WASHINGTON ― Sen. Jeff Flake (R-Ariz.) said Sunday that if Supreme Court nominee Brett Kavanaugh lied under oath, his nomination is over.
“Oh, yes,” Flake told CBS News’ Scott Pelley.
Well, Senator? Do we have some news for you! Kavanaugh lied throughout his confirmation hearing. He told big lies and easily disprovable small lies. This may not even be the first time he has lied under oath: former Sen. Russ Feingold (D-Wis.) said Kavanaugh lied to him in his 2006 confirmation hearing for his current seat on the U.S. Court of Appeals for the D.C. Circuit.
So, Sen. Flake, we now present to you all the lies Kavanaugh told in last week’s hearing — at least all the ones we can prove.
(A Flake spokeswoman did not respond to a request for comment.)
Christine Blasey Ford’s allegations are ‘refuted’
A key point made by Kavanaugh throughout his defense was that Christine Blasey Ford’s allegations were “refuted” by three contemporaries alleged to have been at the party where she said he sexually assaulted her. Those alleged attendees said, under penalty of perjury, that the event did not take place, Kavanaugh argued.
“Dr. Ford’s allegation is not merely uncorroborated, it is refuted by the very people she says were there, including by a longtime friend of hers,” Kavanaugh said.
“The evidence is not corroborated at the time,” he said at another time. “The witnesses who were there say that it didn’t happen.”
But none of the alleged party attendees ― Mark Judge, Leland Keyser and P.J. Smyth ― ever refuted anything Blasey claimed. They simply said they could not recall attending such a get-together.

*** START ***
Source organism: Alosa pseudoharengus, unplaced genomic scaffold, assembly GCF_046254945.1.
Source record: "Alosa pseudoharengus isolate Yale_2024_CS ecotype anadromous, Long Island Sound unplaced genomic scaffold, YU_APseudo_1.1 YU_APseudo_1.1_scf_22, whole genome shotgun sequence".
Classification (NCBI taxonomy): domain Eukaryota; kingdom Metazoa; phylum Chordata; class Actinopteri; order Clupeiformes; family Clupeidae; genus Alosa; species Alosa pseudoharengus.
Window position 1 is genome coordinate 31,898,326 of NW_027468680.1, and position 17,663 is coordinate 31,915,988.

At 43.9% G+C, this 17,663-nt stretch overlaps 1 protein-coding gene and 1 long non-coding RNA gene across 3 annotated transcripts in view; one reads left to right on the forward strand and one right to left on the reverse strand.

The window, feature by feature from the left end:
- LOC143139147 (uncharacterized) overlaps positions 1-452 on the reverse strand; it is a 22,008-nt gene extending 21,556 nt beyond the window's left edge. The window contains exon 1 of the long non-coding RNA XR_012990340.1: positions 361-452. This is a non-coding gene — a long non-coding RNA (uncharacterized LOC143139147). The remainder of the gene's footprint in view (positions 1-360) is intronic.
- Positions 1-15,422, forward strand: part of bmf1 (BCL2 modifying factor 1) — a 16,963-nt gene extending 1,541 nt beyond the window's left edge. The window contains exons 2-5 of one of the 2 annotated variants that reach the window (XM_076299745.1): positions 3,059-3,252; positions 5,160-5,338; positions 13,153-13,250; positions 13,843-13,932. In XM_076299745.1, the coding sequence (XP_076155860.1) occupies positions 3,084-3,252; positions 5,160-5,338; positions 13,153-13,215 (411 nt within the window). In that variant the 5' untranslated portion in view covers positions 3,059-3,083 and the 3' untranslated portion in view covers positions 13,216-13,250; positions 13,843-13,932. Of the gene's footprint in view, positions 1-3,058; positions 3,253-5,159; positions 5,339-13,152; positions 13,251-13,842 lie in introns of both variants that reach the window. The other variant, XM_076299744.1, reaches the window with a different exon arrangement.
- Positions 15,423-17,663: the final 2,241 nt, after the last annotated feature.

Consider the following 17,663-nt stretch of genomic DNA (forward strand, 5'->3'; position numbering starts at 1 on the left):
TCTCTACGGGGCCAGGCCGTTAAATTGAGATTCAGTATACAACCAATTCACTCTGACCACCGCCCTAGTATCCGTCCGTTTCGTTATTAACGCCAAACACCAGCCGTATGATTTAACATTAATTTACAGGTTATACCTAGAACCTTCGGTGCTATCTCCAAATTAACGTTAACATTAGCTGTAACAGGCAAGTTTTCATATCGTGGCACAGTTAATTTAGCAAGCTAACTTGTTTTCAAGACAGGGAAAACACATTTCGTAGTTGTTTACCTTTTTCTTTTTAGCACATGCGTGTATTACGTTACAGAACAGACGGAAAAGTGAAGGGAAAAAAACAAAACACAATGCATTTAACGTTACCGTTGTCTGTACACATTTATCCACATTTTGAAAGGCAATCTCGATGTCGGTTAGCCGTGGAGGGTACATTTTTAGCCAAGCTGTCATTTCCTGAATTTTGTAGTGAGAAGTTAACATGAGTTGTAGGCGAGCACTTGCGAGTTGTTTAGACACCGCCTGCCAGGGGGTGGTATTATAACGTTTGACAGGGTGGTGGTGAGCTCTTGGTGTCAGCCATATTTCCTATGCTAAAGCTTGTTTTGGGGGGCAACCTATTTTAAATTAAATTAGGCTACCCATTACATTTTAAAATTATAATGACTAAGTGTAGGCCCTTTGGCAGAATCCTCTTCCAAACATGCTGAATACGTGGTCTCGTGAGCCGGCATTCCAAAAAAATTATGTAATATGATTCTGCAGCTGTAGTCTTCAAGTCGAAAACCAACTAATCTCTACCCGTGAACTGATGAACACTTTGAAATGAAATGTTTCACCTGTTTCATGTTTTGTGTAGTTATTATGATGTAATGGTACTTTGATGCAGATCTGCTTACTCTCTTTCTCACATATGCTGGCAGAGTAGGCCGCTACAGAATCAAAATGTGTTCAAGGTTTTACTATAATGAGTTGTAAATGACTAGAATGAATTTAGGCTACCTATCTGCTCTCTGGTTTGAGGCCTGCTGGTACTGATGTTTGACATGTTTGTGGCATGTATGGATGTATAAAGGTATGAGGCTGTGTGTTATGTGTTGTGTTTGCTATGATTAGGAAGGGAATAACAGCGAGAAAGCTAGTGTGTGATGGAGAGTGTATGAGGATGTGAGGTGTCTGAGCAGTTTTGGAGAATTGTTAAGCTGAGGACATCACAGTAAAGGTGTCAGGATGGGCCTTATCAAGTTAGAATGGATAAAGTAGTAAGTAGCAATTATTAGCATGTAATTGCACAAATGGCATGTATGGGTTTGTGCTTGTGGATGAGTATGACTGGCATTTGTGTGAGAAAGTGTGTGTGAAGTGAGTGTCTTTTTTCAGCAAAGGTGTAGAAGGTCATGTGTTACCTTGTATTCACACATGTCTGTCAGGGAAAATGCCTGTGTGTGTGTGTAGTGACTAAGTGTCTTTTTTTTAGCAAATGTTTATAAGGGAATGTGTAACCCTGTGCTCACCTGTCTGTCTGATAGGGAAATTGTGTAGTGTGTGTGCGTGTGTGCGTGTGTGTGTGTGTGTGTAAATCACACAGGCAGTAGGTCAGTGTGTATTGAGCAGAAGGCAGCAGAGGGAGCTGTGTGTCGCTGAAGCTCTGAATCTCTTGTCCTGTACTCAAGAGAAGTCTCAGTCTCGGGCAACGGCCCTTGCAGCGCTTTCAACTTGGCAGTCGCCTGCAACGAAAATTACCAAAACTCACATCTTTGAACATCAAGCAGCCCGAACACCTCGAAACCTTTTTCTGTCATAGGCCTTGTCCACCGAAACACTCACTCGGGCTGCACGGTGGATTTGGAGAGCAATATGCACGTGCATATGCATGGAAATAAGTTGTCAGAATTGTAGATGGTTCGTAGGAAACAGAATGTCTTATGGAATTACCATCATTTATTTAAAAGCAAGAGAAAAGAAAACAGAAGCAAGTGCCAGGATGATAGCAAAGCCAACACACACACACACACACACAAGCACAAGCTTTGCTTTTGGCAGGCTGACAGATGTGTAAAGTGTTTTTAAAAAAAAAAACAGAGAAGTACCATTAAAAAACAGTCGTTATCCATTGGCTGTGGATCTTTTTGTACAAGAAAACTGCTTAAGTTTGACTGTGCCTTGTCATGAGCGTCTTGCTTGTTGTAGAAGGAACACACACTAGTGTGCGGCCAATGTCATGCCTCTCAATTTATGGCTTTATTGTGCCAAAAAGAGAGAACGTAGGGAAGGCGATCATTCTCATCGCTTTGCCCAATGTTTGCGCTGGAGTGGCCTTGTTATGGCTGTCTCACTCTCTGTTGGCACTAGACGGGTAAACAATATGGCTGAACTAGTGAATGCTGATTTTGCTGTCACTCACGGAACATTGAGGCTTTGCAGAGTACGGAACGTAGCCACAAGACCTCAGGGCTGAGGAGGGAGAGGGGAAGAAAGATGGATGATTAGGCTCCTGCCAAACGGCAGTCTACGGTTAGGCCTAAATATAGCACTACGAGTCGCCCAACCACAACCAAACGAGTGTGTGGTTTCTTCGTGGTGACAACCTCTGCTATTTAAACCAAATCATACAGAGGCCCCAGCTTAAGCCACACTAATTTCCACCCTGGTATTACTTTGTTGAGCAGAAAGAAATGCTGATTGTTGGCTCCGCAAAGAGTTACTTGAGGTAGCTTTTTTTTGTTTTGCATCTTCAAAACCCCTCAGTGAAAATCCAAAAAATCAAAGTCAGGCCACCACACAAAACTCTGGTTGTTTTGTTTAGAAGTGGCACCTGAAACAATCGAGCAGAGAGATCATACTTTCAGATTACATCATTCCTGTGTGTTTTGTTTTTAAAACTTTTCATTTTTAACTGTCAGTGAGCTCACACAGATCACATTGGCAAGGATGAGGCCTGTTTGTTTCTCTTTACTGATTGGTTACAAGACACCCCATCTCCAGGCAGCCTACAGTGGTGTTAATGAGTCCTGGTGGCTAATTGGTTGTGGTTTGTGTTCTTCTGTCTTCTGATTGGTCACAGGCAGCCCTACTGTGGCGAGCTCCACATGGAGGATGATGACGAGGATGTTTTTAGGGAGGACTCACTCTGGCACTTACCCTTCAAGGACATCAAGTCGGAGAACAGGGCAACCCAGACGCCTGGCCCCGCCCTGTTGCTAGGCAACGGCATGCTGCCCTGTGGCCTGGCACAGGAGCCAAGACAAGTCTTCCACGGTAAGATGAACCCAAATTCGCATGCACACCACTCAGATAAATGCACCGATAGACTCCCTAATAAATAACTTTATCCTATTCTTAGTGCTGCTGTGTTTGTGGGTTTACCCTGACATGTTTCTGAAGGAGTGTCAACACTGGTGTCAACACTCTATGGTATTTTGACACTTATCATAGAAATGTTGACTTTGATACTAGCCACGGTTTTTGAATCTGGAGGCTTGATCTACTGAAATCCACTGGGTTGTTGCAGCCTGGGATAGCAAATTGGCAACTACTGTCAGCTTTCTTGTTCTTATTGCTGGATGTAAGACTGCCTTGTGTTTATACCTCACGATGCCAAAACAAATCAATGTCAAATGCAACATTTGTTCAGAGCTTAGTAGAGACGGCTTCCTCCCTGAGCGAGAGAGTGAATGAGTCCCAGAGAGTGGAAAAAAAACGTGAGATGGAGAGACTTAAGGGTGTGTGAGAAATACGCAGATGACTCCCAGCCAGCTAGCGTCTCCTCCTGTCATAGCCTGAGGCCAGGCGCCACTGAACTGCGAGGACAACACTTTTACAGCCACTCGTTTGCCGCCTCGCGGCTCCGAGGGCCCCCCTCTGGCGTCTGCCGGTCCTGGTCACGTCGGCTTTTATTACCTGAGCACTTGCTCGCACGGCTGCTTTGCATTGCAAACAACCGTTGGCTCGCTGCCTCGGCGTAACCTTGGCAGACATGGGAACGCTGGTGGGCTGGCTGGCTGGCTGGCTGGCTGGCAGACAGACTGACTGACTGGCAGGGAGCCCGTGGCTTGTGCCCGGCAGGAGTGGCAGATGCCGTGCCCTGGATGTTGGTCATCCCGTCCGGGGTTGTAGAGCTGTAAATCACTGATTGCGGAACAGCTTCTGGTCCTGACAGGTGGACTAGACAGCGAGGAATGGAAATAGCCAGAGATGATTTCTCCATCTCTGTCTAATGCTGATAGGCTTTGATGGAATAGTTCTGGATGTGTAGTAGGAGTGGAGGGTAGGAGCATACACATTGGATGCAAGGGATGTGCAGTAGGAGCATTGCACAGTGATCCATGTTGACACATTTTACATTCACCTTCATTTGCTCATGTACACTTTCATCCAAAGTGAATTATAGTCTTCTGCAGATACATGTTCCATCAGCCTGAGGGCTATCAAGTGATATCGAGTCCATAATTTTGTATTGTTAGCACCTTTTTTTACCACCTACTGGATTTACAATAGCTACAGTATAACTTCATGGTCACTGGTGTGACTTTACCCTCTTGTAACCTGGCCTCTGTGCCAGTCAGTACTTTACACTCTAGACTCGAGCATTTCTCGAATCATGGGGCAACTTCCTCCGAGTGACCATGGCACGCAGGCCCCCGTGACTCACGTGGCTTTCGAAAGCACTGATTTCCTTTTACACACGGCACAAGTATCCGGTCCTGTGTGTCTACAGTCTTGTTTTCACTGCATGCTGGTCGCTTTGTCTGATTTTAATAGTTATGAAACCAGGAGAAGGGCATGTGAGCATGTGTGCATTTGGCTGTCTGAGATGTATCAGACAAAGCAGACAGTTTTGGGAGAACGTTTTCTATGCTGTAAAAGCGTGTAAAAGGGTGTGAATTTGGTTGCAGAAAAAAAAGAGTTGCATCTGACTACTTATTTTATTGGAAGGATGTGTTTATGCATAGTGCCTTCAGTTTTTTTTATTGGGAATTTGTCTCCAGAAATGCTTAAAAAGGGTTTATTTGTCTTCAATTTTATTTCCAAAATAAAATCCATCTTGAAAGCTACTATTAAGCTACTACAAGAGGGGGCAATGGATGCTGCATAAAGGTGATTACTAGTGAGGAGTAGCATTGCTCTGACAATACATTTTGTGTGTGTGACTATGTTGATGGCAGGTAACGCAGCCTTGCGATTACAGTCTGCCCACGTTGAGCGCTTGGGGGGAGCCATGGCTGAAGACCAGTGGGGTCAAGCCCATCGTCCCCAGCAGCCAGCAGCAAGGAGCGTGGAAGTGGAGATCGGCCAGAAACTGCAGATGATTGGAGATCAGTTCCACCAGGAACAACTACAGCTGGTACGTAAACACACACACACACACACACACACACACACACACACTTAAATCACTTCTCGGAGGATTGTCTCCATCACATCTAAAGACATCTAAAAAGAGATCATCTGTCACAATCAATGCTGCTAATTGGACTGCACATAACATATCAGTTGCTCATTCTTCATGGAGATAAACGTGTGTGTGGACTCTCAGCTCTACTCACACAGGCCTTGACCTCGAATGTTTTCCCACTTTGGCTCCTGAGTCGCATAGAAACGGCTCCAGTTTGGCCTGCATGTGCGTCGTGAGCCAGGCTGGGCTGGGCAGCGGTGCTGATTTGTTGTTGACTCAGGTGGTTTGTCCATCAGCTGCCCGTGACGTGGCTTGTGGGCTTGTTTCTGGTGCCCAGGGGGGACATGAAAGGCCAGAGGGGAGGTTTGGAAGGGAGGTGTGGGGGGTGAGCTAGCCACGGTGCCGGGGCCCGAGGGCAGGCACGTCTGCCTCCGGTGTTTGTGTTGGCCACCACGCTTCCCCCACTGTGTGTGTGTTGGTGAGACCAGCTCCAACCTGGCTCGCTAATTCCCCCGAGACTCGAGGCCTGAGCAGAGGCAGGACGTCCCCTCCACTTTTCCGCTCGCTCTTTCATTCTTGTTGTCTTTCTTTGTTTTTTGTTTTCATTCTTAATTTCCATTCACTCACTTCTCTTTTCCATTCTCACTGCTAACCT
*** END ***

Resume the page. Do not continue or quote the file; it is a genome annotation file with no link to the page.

“I have no memory of this alleged incident,” Judge said.
“I have no knowledge of the party in question; nor do I have any knowledge of the allegations of improper conduct,” Smyth said.
Keyser said that she has “no recollection of ever being at a party or gathering where [Kavanaugh] was present, with, or without Dr. Ford.” She added that while she can’t remember the event from 36 years ago, she believes Blasey’s allegations. She reiterated this after Kavanaugh’s misleading testimony.
Blasey explained that there was no reason for them to remember the party. “It was not one of their more notorious parties because nothing remarkable happened to them that evening,” she said.
‘Never attended a gathering’ like the one described by Blasey
“I never attended a gathering like the one Dr. Ford describes in her allegation,” Kavanaugh said.
But according to Kavanaugh’s calendars from the summer of 1982, which he submitted as evidence in his defense, he did.
As he said himself, “The calendars show a few weekday gatherings at friends’ houses after a workout or just to meet up and have some beers.” He says that he never attended a gathering like this, but that’s obviously false because the type of gathering he said he did attend is exactly the kind she described.
“None of those gatherings included the group of people that Dr. Ford has identified,” he also said.